Our need for countdowns is something we most likely don’t think about 24/7, but while we’re in the midst of one we are front and center and ready to move forward.
Take the Holidays, for example. As soon as I turn over the calendar page to November, I’ve hit the ground running and once the U.S. Thanksgiving holiday has arrived, it’s just a matter of days before Christmas is upon us and then, voila! The end of the year and the start of a new one!
Whether counting down the days until the start of a planned vacation or our much anticipated retirement from work, we love crossing out the days that bring us closer to our goal. It’s sobering to realize, however, that the passage of time not only brings us to notable calendar events but it also ushers us into the inevitable aging that many of us have the privilege of experiencing.
And it is a privilege, isn’t it? We are all intimately acquainted with the fact that not everyone has spent as much time aging as we have: adult siblings and other loved ones die far too young, friends are victim of a disease or an accident that robs them of their lives, and most cruelly, children fall victim to similar diseases and accidents that rip them from the face of the earth, robbing them of the opportunity to grow up and move forward into productive and event-filled lives.
Most of us will not know in advance how long our lives will be, but as we age, we tend to feel the passage of time.
But it’s not all equal-knowing, is it? There are glorious days when I am shocked by the realization that I am sixty-eight years of age, followed by days when I can hardly believe I’m not far older than my years. But all in all, I celebrate that I am still here – even with the aches and pains and frustrations oftentimes inherent with aging. I am not counting down the days until I am no longer here – that’s a fruitless and unrealistic practice in which to be engaged – but I am celebrating that thus far I can most certainly count 25,016 days as my portion.
This fabulous article really captures the essence of what those grieving need from those with whom they’re acquainted. It also helps those uncomfortable with the topic of death to understand that there are many ways to lighten the emotional load for the person who is grieving.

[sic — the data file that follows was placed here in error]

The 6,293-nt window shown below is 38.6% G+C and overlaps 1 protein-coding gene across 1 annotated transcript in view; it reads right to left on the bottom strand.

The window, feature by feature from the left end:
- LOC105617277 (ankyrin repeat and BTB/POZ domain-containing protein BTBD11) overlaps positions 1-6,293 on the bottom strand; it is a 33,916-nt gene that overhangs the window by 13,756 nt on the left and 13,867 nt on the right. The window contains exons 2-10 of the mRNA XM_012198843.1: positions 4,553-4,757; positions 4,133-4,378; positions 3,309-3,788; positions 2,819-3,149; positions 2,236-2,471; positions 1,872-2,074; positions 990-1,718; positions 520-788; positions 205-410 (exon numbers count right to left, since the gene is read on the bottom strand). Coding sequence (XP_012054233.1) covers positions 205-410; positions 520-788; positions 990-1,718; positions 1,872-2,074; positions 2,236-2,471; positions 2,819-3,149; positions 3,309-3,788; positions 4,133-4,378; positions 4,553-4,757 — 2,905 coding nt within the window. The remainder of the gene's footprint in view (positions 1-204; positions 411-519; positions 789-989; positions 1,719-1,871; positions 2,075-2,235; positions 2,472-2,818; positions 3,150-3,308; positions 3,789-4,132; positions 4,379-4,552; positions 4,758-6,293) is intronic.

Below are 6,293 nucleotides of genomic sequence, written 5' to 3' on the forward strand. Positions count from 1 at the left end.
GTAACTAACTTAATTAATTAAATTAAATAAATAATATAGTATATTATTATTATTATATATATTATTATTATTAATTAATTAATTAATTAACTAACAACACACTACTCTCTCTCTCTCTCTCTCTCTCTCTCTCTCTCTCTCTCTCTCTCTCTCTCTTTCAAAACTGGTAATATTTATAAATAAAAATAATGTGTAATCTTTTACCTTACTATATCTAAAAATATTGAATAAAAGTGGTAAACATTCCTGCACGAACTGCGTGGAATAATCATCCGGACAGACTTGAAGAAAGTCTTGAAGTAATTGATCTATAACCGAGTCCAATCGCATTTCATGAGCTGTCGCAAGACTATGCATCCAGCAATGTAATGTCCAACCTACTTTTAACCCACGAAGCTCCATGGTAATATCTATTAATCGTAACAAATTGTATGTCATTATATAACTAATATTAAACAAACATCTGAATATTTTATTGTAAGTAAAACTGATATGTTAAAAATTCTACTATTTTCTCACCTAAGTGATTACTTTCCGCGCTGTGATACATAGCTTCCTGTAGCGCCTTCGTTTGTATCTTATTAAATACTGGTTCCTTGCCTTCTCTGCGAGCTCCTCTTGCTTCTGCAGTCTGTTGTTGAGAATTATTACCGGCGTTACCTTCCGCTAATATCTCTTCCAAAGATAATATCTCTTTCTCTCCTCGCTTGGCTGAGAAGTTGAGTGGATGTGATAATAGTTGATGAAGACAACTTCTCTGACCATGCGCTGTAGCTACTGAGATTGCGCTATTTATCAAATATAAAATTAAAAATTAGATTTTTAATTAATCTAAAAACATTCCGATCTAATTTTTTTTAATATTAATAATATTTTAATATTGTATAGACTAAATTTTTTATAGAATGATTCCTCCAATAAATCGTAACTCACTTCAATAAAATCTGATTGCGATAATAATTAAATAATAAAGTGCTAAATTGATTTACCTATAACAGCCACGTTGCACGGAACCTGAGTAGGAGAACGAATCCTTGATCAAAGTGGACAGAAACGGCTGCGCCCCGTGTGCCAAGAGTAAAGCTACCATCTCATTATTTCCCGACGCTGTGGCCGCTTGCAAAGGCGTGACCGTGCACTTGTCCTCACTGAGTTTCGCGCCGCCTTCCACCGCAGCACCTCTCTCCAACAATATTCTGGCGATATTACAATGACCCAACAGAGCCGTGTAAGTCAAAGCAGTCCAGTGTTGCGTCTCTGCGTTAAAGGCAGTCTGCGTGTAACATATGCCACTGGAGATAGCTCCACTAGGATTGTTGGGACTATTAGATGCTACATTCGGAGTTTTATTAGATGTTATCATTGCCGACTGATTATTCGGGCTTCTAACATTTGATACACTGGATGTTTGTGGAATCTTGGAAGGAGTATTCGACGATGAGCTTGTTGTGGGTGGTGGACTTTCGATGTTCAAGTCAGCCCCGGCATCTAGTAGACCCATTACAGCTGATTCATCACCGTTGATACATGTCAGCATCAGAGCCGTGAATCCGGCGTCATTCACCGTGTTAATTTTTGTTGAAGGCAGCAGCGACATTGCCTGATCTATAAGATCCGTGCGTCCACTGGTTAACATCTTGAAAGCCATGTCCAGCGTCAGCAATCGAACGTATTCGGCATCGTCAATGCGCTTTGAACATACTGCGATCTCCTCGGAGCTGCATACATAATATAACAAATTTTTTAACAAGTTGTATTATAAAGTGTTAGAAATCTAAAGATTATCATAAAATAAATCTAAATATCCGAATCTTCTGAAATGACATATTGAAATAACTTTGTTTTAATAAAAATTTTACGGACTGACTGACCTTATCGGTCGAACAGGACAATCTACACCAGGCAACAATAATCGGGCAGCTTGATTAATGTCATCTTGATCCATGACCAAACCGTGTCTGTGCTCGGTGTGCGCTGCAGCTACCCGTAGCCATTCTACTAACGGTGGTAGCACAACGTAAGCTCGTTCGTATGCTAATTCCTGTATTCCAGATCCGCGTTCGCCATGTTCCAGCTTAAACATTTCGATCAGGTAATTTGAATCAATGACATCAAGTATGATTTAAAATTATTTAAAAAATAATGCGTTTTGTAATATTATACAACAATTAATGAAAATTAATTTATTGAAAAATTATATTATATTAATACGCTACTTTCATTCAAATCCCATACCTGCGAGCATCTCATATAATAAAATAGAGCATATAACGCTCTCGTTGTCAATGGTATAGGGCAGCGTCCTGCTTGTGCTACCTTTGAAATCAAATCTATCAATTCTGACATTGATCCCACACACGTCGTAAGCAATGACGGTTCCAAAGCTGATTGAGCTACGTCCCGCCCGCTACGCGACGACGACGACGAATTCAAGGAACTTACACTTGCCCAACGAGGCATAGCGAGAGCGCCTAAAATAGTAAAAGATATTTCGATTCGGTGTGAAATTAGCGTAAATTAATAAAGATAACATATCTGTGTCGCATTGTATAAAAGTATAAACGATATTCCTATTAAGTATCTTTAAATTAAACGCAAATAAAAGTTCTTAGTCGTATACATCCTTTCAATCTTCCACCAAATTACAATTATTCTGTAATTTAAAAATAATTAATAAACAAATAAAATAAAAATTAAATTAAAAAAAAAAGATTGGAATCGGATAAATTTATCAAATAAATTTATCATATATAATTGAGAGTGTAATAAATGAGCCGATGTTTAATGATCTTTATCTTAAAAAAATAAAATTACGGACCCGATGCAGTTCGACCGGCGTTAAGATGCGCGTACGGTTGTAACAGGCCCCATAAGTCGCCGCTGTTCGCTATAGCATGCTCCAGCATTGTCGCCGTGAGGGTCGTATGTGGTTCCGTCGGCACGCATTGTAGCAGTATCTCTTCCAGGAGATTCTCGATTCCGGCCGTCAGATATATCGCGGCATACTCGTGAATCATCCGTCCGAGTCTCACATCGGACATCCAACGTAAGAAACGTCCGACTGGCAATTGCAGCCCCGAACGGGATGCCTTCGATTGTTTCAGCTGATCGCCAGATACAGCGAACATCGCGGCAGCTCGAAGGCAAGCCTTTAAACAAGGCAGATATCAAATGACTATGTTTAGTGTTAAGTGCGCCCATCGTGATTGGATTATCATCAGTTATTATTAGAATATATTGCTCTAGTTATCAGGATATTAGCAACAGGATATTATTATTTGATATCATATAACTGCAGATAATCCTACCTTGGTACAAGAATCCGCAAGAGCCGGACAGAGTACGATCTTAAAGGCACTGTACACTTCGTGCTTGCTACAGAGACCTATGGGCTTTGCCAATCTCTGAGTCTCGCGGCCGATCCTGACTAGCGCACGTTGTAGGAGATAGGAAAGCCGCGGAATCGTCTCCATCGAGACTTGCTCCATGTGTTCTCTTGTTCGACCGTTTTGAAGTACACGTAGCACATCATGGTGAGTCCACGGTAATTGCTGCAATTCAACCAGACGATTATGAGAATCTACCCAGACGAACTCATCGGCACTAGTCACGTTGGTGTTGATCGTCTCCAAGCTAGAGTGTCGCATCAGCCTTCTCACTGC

The 11th suggestion I would offer is this: If you’re with someone who has recently suffered a loss and you don’t know what to say; you feel any words you offer couldn’t possibly make a difference; offer a hug. Your sincere intentions will transfer to them and just might provide them with the assurance that you acknowledge their grief and want them to know that they are not alone. Thank you Howard Whitman for offering this article to us.
Editor’s Note: The following is an excerpt from Keys to Happiness, an anthology of articles published in 1954.
Most of us want to be helpful when grief strikes a friend, but often we don’t know how. We may end up doing nothing because we don’t know the right — and helpful — things to say and do. Because that was my own experience recently, I resolved to gather pointers which might be useful to others as well as myself.
Ministers, priests, and rabbis deal with such situations every day. I went to scores of them, of all faiths, in all parts of the country.
Here are some specific suggestions they made:
1. Don’t try to “buck them up.”
This surprised me when the Rev. Arthur E. Wilson of Providence, RI mentioned it. But the others concurred. It only makes your friend feel worse when you say, “Come now…
Several years ago I took a class with the ominous sounding title, Death and Dying. That was a topic with which I was very comfortable so I signed up for it and enjoyed it immensely. There were many things offered relating to wisdom gained as we age and how best to live before we die, but the following advice was the best of all:
Cherokee wisdom – Two Wolves
An old Cherokee chief was teaching his grandson about life… “A fight is going on inside me,” he said to the boy, “it is a terrible fight, and it is between two wolves.”
“One is EVIL: he is fear, anger, envy, sorrow, regret, greed, arrogance, self-pity, guilt, resentment, inferiority, lies, false pride, superiority, and ego.”
“The other is GOOD: he is joy, peace, love, hope, sharing, serenity, humility, kindness, benevolence, friendship, empathy, generosity, truth, compassion, and faith.”
“This same fight is going on inside you, and inside every other person, too,” he added.
The grandson thought about it for a while and then asked, “Grandfather, which wolf will win?”